Doors, windows & glazing

In terms of design, fibreglass supports the construction of visually appealing housing. In fact, it opens up a world of possibilities for housing associations due to its strength and stability, which enable it to hold large surface areas of glass, bypassing the need to produce and fit specialist, and often very expensive, structural glass. They also support more adventurous design projects that would previously

have been prohibitive due to the cost associated with incorporating bespoke glazing solutions. Not only that, but fibreglass also expands in line with window glass, removing the need for gaskets to hold the pane in place, adding further aesthetic value to a building.

MINIMAL MAINTENANCE REQUIRED Perhaps one of the most striking features of a fibreglass frame is that, despite how light it is, it is exceptionally hardwearing. Plus, it is highly rot and corrosion resistant delivering a long lifecycle.

The challenge now is overcoming the UK’s inherent resistance to change

In fact, it is these factors that have underpinned the material’s success in parts

of Europe and Canada; countries that were quick to harness the power of fibreglass to counteract the weather-related erosion that window frames in coastal regions and harsh climates are subject to. Against the backdrop of a survey carried out by a prominent housing media

title earlier this year, which revealed how housing associations’ expenditure on major repairs reduced by 7.3 per cent in 2015/16 and that planned maintenance expenditure dropped by 1.6 per cent, sustainable and durable products will surely offer some welcome relief.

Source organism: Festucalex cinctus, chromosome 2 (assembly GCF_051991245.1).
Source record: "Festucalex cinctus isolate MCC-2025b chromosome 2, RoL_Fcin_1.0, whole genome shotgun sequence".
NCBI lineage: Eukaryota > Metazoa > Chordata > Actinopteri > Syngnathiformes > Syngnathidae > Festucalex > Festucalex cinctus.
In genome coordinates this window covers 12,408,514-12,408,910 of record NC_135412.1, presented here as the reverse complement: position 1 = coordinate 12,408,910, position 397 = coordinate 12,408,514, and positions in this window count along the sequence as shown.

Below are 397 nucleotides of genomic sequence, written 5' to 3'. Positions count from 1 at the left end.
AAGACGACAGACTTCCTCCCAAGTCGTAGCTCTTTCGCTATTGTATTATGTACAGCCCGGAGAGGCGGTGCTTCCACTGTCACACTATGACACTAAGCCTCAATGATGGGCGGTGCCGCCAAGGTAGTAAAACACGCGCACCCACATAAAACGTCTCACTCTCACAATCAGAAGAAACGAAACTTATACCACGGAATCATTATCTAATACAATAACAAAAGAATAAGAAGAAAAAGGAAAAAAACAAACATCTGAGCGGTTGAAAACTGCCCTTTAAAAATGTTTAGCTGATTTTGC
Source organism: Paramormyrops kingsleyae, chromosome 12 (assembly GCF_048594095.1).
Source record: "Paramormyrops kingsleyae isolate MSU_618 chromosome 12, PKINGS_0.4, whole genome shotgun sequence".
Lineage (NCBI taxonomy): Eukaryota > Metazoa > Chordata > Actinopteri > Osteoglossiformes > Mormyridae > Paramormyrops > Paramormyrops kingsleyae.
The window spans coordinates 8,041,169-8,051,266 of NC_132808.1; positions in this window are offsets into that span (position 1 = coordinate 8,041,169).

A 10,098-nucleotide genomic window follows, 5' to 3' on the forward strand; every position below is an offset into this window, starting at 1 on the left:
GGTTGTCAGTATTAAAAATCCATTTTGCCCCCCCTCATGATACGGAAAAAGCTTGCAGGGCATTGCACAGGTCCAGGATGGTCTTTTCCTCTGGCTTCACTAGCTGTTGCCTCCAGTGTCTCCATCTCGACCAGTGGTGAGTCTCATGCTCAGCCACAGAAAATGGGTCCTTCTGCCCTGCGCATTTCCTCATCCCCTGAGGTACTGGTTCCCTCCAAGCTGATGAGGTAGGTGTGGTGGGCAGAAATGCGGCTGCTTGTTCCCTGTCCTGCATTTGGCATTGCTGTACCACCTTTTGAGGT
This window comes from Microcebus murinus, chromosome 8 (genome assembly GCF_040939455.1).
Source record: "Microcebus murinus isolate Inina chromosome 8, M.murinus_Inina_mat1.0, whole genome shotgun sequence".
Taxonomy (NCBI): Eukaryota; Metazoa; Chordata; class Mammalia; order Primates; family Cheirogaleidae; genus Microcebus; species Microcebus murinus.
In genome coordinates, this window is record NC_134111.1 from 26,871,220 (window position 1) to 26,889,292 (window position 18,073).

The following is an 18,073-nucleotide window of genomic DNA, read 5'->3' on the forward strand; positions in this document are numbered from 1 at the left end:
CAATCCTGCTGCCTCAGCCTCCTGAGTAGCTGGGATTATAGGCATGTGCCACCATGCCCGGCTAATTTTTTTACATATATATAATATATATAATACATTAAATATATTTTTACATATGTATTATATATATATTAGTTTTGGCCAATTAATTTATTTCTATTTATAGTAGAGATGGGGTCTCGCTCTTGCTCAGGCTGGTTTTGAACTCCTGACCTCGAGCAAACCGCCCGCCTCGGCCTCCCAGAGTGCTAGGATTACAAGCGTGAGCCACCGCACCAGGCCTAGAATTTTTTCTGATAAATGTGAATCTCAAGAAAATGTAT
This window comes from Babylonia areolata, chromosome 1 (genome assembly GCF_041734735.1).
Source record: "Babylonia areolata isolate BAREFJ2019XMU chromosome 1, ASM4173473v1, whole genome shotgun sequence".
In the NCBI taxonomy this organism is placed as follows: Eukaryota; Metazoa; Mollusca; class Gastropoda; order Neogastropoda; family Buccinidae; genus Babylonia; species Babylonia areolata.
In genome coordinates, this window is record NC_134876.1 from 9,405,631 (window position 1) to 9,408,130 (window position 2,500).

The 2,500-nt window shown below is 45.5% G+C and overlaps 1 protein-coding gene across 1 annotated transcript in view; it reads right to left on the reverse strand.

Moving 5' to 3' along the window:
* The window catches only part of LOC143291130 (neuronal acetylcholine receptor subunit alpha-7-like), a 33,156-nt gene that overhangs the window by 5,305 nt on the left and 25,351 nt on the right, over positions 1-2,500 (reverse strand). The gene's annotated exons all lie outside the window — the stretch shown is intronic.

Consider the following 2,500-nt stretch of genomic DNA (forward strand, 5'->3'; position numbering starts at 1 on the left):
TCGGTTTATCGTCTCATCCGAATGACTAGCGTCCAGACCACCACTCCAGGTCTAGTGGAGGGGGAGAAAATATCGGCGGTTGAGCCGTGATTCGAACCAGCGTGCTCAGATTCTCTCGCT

FUTURE PROOFING THE UK A House of Lords report created by the Select Committee on Economic Affairs entitled Building More Homes concluded that the government’s target of one million new homes by 2020 will not be enough. More importantly, it put forward the case that in order to address the housing crisis, at least 300,000 new homes are needed annually for the foreseeable future. This is by no means an insignificant amount. If we are to meet this target then

the annual window footprint alone would be considerable, and the volume of plastic and aluminium required quite daunting. Given the renewed focus on sustainability, which is made even more

urgent by government targets that seek to reduce the UK’s carbon footprint, it is time that the industry embraced new approaches to window frames and considered the role it plays in contributing towards delivering sustainable housing. The technology exists. The challenge now is overcoming the UK’s inherent

resistance to change by making fibreglass window frames a standard component within UK social housing in order to improve the sustainability credentials of today’s buildings while helping to shape those of tomorrow.

Neil Puttock is the managing director of Boavista Windows | HMM January 2018 | 41

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